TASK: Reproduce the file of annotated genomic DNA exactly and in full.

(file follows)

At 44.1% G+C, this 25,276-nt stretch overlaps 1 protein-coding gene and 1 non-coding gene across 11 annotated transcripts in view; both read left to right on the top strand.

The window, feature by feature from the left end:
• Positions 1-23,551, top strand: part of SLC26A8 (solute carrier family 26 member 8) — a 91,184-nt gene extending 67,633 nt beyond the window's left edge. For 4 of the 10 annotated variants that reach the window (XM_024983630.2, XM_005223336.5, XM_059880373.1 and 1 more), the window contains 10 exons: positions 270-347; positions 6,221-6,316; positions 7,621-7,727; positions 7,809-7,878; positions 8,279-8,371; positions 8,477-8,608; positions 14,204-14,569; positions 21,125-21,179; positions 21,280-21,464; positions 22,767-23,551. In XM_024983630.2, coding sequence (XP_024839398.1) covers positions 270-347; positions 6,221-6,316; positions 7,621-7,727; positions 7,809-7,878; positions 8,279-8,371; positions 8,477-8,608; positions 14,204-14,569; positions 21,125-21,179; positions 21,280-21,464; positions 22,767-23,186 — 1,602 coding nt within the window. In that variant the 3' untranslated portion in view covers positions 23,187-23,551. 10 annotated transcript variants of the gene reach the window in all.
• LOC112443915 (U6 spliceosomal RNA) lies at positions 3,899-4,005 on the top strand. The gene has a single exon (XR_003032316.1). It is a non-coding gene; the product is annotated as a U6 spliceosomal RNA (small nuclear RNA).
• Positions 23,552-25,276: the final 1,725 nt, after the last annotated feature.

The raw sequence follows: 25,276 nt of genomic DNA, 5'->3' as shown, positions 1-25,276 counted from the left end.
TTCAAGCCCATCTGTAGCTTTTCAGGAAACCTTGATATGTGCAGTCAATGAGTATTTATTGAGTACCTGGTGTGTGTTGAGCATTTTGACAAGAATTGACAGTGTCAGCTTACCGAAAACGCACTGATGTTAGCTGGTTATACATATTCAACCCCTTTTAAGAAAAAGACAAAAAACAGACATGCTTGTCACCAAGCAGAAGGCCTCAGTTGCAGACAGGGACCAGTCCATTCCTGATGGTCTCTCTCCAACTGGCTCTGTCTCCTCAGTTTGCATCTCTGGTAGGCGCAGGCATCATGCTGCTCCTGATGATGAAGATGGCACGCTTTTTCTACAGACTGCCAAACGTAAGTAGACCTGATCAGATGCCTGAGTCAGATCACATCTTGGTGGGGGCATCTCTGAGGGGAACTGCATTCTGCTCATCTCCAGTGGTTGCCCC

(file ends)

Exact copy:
At 44.1% G+C, this 25,276-nt stretch overlaps 1 protein-coding gene and 1 non-coding gene across 11 annotated transcripts in view; both read left to right on the top strand.

The window, feature by feature from the left end:
• Positions 1-23,551, top strand: part of SLC26A8 (solute carrier family 26 member 8) — a 91,184-nt gene extending 67,633 nt beyond the window's left edge. For 4 of the 10 annotated variants that reach the window (XM_024983630.2, XM_005223336.5, XM_059880373.1 and 1 more), the window contains 10 exons: positions 270-347; positions 6,221-6,316; positions 7,621-7,727; positions 7,809-7,878; positions 8,279-8,371; positions 8,477-8,608; positions 14,204-14,569; positions 21,125-21,179; positions 21,280-21,464; positions 22,767-23,551. In XM_024983630.2, coding sequence (XP_024839398.1) covers positions 270-347; positions 6,221-6,316; positions 7,621-7,727; positions 7,809-7,878; positions 8,279-8,371; positions 8,477-8,608; positions 14,204-14,569; positions 21,125-21,179; positions 21,280-21,464; positions 22,767-23,186 — 1,602 coding nt within the window. In that variant the 3' untranslated portion in view covers positions 23,187-23,551. 10 annotated transcript variants of the gene reach the window in all.
• LOC112443915 (U6 spliceosomal RNA) lies at positions 3,899-4,005 on the top strand. The gene has a single exon (XR_003032316.1). It is a non-coding gene; the product is annotated as a U6 spliceosomal RNA (small nuclear RNA).
• Positions 23,552-25,276: the final 1,725 nt, after the last annotated feature.

The raw sequence follows: 25,276 nt of genomic DNA, 5'->3' as shown, positions 1-25,276 counted from the left end.
TTCAAGCCCATCTGTAGCTTTTCAGGAAACCTTGATATGTGCAGTCAATGAGTATTTATTGAGTACCTGGTGTGTGTTGAGCATTTTGACAAGAATTGACAGTGTCAGCTTACCGAAAACGCACTGATGTTAGCTGGTTATACATATTCAACCCCTTTTAAGAAAAAGACAAAAAACAGACATGCTTGTCACCAAGCAGAAGGCCTCAGTTGCAGACAGGGACCAGTCCATTCCTGATGGTCTCTCTCCAACTGGCTCTGTCTCCTCAGTTTGCATCTCTGGTAGGCGCAGGCATCATGCTGCTCCTGATGATGAAGATGGCACGCTTTTTCTACAGACTGCCAAACGTAAGTAGACCTGATCAGATGCCTGAGTCAGATCACATCTTGGTGGGGGCATCTCTGAGGGGAACTGCATTCTGCTCATCTCCAGTGGTTGCCCC